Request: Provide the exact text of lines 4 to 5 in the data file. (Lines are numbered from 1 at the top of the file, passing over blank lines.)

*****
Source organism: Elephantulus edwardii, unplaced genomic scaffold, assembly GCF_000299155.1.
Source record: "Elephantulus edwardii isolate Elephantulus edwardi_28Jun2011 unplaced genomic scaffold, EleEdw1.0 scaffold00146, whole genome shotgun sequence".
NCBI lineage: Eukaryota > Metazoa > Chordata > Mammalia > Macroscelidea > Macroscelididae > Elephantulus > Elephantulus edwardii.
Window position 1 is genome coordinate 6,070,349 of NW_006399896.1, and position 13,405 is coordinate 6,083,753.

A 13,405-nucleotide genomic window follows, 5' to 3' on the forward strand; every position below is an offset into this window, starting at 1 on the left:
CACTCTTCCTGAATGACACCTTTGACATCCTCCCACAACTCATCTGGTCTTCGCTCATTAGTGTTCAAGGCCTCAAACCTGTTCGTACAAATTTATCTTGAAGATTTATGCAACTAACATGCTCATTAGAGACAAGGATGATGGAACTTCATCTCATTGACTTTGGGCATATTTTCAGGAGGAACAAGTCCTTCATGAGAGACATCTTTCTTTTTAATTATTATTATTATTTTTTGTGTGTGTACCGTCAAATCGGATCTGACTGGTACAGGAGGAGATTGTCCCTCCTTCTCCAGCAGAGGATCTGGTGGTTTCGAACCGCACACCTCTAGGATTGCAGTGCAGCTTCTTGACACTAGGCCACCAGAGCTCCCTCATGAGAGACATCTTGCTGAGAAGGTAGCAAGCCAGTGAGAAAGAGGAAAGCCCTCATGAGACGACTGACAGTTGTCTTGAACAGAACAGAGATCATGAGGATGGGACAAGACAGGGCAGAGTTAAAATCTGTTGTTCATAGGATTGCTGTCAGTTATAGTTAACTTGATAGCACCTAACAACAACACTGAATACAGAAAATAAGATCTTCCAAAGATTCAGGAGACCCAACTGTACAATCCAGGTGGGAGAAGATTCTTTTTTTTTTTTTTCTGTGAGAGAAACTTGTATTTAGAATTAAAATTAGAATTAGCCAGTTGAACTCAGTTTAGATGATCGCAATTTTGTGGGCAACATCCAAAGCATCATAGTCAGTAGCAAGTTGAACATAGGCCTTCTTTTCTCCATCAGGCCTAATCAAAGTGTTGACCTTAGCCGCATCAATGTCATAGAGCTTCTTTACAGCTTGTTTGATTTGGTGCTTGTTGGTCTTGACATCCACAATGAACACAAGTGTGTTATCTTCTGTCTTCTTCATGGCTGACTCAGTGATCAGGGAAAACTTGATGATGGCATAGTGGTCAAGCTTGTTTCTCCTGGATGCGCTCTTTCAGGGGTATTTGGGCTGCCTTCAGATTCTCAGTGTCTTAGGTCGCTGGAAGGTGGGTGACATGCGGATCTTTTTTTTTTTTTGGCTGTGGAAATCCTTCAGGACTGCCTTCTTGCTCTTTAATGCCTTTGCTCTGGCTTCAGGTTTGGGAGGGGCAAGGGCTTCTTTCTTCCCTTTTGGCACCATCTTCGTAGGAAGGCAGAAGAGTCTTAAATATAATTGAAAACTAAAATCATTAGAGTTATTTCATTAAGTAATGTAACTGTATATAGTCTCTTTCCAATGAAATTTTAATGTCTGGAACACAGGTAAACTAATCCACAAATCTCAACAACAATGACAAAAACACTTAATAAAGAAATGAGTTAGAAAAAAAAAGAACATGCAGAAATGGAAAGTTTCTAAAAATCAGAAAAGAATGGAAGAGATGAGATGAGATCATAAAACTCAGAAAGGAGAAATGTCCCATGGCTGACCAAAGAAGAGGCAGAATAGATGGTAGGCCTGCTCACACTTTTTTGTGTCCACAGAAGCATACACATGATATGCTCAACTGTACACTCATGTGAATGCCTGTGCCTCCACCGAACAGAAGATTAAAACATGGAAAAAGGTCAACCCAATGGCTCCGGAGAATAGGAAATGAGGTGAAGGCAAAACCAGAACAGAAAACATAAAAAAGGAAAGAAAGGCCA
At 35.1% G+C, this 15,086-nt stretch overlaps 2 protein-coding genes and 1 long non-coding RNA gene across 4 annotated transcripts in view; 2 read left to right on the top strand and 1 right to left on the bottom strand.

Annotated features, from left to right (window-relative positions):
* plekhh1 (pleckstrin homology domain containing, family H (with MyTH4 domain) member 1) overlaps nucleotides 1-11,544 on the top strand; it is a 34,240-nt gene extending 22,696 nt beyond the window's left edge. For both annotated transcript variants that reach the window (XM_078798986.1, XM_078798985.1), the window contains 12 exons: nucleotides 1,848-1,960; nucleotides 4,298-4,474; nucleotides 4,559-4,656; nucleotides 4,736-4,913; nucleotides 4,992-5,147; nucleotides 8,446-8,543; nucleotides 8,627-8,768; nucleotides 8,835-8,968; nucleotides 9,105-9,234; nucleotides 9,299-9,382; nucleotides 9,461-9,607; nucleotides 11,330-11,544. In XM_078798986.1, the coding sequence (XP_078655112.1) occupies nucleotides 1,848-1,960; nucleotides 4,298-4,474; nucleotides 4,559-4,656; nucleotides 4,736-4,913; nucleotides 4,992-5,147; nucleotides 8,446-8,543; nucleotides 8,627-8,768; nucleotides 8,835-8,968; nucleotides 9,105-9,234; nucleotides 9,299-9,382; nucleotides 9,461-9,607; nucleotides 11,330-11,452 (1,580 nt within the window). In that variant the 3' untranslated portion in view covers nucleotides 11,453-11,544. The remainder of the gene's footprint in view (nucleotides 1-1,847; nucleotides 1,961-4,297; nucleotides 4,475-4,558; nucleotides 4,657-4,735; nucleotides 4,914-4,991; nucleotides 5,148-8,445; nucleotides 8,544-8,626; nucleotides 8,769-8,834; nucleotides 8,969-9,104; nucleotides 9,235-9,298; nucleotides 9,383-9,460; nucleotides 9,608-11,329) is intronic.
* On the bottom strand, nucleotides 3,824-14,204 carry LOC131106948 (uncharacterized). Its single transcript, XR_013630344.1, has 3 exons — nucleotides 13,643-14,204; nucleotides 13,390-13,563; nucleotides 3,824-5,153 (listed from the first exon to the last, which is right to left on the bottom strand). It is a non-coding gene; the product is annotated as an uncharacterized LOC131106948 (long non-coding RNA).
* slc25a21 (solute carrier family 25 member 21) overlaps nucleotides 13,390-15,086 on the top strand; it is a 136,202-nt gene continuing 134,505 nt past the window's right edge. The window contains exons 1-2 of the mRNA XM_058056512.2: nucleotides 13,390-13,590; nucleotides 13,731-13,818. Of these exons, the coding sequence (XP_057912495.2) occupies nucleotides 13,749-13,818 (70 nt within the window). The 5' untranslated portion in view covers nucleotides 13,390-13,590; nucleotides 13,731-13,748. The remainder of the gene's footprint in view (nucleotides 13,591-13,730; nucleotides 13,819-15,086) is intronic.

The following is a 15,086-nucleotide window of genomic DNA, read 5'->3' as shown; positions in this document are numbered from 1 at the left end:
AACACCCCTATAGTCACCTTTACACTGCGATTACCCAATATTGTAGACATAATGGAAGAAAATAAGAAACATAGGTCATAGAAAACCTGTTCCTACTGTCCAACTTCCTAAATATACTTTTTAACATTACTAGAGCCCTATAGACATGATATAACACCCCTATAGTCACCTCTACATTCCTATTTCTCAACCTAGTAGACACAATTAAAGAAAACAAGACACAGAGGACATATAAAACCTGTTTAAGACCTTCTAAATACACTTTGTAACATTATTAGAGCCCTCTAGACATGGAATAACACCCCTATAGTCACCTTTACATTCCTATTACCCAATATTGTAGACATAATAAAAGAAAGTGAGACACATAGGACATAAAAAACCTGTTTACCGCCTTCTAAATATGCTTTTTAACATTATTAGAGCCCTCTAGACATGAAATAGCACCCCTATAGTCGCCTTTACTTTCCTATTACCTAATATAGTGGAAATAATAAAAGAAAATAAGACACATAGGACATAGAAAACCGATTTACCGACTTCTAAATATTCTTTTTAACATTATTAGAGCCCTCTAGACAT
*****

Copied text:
Window position 1 is genome coordinate 6,070,349 of NW_006399896.1, and position 13,405 is coordinate 6,083,753.

A 13,405-nucleotide genomic window follows, 5' to 3' on the forward strand; every position below is an offset into this window, starting at 1 on the left: